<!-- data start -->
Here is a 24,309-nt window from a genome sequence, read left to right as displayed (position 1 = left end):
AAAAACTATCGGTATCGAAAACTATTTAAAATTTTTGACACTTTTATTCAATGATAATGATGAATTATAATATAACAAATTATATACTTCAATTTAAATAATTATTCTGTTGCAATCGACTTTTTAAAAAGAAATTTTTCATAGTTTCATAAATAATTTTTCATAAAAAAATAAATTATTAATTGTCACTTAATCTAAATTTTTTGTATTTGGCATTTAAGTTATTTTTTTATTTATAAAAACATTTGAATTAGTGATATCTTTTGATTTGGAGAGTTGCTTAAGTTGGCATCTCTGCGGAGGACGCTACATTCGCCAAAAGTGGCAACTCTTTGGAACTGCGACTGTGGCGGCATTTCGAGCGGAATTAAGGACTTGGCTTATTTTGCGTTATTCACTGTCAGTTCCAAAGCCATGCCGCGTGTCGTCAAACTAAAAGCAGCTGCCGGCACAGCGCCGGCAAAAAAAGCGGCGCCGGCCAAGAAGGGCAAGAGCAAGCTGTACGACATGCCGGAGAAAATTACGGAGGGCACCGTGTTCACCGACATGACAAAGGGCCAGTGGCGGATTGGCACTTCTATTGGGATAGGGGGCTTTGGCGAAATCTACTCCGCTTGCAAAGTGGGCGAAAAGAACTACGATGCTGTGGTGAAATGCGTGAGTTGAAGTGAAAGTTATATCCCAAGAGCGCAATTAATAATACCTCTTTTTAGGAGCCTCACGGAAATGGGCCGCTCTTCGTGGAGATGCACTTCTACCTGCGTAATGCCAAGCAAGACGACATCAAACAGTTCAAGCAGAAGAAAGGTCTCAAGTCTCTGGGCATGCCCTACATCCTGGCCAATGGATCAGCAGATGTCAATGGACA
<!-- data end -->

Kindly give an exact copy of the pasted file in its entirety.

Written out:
Here is a 24,309-nt window from a genome sequence, read left to right as displayed (position 1 = left end):
AAAAACTATCGGTATCGAAAACTATTTAAAATTTTTGACACTTTTATTCAATGATAATGATGAATTATAATATAACAAATTATATACTTCAATTTAAATAATTATTCTGTTGCAATCGACTTTTTAAAAAGAAATTTTTCATAGTTTCATAAATAATTTTTCATAAAAAAATAAATTATTAATTGTCACTTAATCTAAATTTTTTGTATTTGGCATTTAAGTTATTTTTTTATTTATAAAAACATTTGAATTAGTGATATCTTTTGATTTGGAGAGTTGCTTAAGTTGGCATCTCTGCGGAGGACGCTACATTCGCCAAAAGTGGCAACTCTTTGGAACTGCGACTGTGGCGGCATTTCGAGCGGAATTAAGGACTTGGCTTATTTTGCGTTATTCACTGTCAGTTCCAAAGCCATGCCGCGTGTCGTCAAACTAAAAGCAGCTGCCGGCACAGCGCCGGCAAAAAAAGCGGCGCCGGCCAAGAAGGGCAAGAGCAAGCTGTACGACATGCCGGAGAAAATTACGGAGGGCACCGTGTTCACCGACATGACAAAGGGCCAGTGGCGGATTGGCACTTCTATTGGGATAGGGGGCTTTGGCGAAATCTACTCCGCTTGCAAAGTGGGCGAAAAGAACTACGATGCTGTGGTGAAATGCGTGAGTTGAAGTGAAAGTTATATCCCAAGAGCGCAATTAATAATACCTCTTTTTAGGAGCCTCACGGAAATGGGCCGCTCTTCGTGGAGATGCACTTCTACCTGCGTAATGCCAAGCAAGACGACATCAAACAGTTCAAGCAGAAGAAAGGTCTCAAGTCTCTGGGCATGCCCTACATCCTGGCCAATGGATCAGCAGATGTCAATGGACA